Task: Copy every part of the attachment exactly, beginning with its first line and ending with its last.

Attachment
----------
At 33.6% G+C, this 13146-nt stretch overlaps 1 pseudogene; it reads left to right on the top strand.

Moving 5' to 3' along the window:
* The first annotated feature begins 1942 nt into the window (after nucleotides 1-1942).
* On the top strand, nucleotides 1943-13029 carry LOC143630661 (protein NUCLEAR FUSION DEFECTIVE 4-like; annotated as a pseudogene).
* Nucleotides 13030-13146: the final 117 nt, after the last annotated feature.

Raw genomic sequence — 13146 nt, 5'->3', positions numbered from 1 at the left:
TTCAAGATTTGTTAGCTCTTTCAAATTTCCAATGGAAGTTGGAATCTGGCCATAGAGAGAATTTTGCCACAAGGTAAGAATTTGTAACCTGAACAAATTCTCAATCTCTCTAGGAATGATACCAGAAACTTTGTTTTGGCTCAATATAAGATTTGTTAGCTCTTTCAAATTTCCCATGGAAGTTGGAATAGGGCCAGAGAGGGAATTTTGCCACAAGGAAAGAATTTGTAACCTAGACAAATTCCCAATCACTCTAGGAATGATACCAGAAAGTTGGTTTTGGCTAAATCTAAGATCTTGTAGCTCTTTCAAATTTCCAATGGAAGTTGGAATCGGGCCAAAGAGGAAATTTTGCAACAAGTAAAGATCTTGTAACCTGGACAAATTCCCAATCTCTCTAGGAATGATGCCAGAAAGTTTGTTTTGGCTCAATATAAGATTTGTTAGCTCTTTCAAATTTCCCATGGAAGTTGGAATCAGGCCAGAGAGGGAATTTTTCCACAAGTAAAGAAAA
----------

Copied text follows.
At 33.6% G+C, this 13146-nt stretch overlaps 1 pseudogene; it reads left to right on the top strand.

Moving 5' to 3' along the window:
* The first annotated feature begins 1942 nt into the window (after nucleotides 1-1942).
* On the top strand, nucleotides 1943-13029 carry LOC143630661 (protein NUCLEAR FUSION DEFECTIVE 4-like; annotated as a pseudogene).
* Nucleotides 13030-13146: the final 117 nt, after the last annotated feature.

Raw genomic sequence — 13146 nt, 5'->3', positions numbered from 1 at the left:
TTCAAGATTTGTTAGCTCTTTCAAATTTCCAATGGAAGTTGGAATCTGGCCATAGAGAGAATTTTGCCACAAGGTAAGAATTTGTAACCTGAACAAATTCTCAATCTCTCTAGGAATGATACCAGAAACTTTGTTTTGGCTCAATATAAGATTTGTTAGCTCTTTCAAATTTCCCATGGAAGTTGGAATAGGGCCAGAGAGGGAATTTTGCCACAAGGAAAGAATTTGTAACCTAGACAAATTCCCAATCACTCTAGGAATGATACCAGAAAGTTGGTTTTGGCTAAATCTAAGATCTTGTAGCTCTTTCAAATTTCCAATGGAAGTTGGAATCGGGCCAAAGAGGAAATTTTGCAACAAGTAAAGATCTTGTAACCTGGACAAATTCCCAATCTCTCTAGGAATGATGCCAGAAAGTTTGTTTTGGCTCAATATAAGATTTGTTAGCTCTTTCAAATTTCCCATGGAAGTTGGAATCAGGCCAGAGAGGGAATTTTTCCACAAGTAAAGAAAA